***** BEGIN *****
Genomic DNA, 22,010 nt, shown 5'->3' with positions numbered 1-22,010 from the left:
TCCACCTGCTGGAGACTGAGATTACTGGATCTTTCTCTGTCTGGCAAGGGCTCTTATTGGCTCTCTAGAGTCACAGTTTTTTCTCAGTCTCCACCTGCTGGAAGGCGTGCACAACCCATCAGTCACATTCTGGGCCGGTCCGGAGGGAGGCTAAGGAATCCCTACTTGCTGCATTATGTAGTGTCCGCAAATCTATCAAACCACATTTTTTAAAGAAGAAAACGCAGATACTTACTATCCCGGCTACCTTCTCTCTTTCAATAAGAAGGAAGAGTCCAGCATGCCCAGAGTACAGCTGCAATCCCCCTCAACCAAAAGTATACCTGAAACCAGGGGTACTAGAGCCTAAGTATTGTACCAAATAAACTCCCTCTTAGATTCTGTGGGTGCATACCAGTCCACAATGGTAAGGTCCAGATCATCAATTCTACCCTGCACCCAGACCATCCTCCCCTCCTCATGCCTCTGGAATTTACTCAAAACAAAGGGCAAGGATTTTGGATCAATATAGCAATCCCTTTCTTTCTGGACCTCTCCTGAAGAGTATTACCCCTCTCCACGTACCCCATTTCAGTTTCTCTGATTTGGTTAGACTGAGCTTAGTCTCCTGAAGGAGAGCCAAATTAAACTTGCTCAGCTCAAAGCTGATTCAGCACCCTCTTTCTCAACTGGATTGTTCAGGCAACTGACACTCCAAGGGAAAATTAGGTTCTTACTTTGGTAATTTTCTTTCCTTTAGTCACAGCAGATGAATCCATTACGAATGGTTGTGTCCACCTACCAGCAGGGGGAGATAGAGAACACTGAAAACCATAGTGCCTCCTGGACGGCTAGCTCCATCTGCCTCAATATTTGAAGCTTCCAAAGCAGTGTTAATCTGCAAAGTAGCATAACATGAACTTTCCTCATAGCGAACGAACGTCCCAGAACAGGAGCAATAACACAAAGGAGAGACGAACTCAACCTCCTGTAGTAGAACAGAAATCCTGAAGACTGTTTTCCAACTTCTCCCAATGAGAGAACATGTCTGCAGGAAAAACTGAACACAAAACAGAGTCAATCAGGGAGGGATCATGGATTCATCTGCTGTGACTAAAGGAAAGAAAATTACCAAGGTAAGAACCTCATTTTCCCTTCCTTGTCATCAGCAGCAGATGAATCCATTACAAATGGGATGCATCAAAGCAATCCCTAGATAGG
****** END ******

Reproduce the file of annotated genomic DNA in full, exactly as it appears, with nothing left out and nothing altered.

Genomic DNA, 22,010 nt, shown 5'->3' with positions numbered 1-22,010 from the left:
TCCACCTGCTGGAGACTGAGATTACTGGATCTTTCTCTGTCTGGCAAGGGCTCTTATTGGCTCTCTAGAGTCACAGTTTTTTCTCAGTCTCCACCTGCTGGAAGGCGTGCACAACCCATCAGTCACATTCTGGGCCGGTCCGGAGGGAGGCTAAGGAATCCCTACTTGCTGCATTATGTAGTGTCCGCAAATCTATCAAACCACATTTTTTAAAGAAGAAAACGCAGATACTTACTATCCCGGCTACCTTCTCTCTTTCAATAAGAAGGAAGAGTCCAGCATGCCCAGAGTACAGCTGCAATCCCCCTCAACCAAAAGTATACCTGAAACCAGGGGTACTAGAGCCTAAGTATTGTACCAAATAAACTCCCTCTTAGATTCTGTGGGTGCATACCAGTCCACAATGGTAAGGTCCAGATCATCAATTCTACCCTGCACCCAGACCATCCTCCCCTCCTCATGCCTCTGGAATTTACTCAAAACAAAGGGCAAGGATTTTGGATCAATATAGCAATCCCTTTCTTTCTGGACCTCTCCTGAAGAGTATTACCCCTCTCCACGTACCCCATTTCAGTTTCTCTGATTTGGTTAGACTGAGCTTAGTCTCCTGAAGGAGAGCCAAATTAAACTTGCTCAGCTCAAAGCTGATTCAGCACCCTCTTTCTCAACTGGATTGTTCAGGCAACTGACACTCCAAGGGAAAATTAGGTTCTTACTTTGGTAATTTTCTTTCCTTTAGTCACAGCAGATGAATCCATTACGAATGGTTGTGTCCACCTACCAGCAGGGGGAGATAGAGAACACTGAAAACCATAGTGCCTCCTGGACGGCTAGCTCCATCTGCCTCAATATTTGAAGCTTCCAAAGCAGTGTTAATCTGCAAAGTAGCATAACATGAACTTTCCTCATAGCGAACGAACGTCCCAGAACAGGAGCAATAACACAAAGGAGAGACGAACTCAACCTCCTGTAGTAGAACAGAAATCCTGAAGACTGTTTTCCAACTTCTCCCAATGAGAGAACATGTCTGCAGGAAAAACTGAACACAAAACAGAGTCAATCAGGGAGGGATCATGGATTCATCTGCTGTGACTAAAGGAAAGAAAATTACCAAGGTAAGAACCTCATTTTCCCTTCCTTGTCATCAGCAGCAGATGAATCCATTACAAATGGGATGCATCAAAGCAATCCCTAGATAGG